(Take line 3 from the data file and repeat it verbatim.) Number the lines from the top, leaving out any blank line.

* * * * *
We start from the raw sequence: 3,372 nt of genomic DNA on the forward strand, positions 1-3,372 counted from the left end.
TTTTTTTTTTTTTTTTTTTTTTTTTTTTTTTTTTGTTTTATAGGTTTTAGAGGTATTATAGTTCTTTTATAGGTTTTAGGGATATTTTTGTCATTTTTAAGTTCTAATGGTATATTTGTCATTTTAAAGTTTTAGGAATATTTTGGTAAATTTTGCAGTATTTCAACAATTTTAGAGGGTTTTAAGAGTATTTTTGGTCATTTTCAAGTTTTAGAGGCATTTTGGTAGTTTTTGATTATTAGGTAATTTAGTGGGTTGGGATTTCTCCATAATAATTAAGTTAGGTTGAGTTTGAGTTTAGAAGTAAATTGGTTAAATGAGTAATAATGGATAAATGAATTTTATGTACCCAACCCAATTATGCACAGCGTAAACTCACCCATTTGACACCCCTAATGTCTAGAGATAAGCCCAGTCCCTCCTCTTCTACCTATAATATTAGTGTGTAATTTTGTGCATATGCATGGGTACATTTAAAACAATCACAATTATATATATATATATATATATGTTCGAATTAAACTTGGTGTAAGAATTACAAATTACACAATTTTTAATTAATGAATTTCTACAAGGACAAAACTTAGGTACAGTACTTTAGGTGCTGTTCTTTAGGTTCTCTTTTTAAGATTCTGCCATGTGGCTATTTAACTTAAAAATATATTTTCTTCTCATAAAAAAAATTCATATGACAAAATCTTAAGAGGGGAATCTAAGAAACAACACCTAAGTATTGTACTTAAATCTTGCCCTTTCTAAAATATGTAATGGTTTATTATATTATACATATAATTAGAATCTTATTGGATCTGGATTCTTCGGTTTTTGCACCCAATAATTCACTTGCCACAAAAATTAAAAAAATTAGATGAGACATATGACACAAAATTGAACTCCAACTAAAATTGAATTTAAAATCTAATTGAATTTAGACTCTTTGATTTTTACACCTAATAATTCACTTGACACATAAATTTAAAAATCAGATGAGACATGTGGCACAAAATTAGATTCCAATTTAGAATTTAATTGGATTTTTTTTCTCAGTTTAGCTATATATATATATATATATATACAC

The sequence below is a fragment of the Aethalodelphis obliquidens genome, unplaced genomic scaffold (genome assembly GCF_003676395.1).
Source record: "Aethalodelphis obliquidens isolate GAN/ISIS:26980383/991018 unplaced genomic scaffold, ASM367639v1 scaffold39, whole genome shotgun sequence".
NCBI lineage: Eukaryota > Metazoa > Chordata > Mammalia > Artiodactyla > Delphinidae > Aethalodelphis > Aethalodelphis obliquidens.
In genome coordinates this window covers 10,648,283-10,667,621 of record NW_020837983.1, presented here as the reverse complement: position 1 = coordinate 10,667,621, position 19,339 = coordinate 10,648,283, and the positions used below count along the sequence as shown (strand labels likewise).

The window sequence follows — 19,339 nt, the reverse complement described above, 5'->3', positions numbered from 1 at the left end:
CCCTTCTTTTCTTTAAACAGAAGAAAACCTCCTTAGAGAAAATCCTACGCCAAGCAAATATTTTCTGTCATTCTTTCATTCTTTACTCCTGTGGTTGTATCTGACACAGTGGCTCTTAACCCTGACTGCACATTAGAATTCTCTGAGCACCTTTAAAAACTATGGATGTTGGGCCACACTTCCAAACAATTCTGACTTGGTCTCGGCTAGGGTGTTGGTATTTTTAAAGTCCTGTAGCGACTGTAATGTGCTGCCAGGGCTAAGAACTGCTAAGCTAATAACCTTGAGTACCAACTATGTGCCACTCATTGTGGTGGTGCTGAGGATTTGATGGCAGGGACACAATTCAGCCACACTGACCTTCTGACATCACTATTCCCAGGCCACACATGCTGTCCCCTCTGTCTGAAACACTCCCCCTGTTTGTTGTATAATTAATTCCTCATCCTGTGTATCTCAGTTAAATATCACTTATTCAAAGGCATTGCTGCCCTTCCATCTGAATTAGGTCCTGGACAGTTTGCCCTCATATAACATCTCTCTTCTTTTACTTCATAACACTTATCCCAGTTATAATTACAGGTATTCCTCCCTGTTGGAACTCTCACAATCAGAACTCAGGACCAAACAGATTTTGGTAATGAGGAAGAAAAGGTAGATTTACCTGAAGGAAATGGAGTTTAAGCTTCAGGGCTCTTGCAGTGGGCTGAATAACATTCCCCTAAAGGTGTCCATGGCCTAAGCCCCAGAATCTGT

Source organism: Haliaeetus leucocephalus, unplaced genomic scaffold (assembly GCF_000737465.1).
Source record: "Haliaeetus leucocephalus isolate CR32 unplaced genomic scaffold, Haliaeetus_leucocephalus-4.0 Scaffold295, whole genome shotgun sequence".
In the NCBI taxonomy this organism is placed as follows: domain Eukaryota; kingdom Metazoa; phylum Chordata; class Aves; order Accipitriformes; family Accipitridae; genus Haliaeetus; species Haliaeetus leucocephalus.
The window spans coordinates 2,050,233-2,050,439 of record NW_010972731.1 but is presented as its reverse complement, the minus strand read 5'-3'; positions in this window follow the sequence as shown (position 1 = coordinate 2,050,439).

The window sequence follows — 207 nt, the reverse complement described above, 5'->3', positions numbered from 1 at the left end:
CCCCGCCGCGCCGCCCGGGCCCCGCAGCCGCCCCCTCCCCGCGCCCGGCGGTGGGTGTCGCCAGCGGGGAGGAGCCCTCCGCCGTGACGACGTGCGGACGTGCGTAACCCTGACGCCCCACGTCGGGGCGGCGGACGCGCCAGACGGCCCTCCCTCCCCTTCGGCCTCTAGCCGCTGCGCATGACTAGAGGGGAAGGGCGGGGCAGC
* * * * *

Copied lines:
The sequence below is a fragment of the Aethalodelphis obliquidens genome, unplaced genomic scaffold (genome assembly GCF_003676395.1).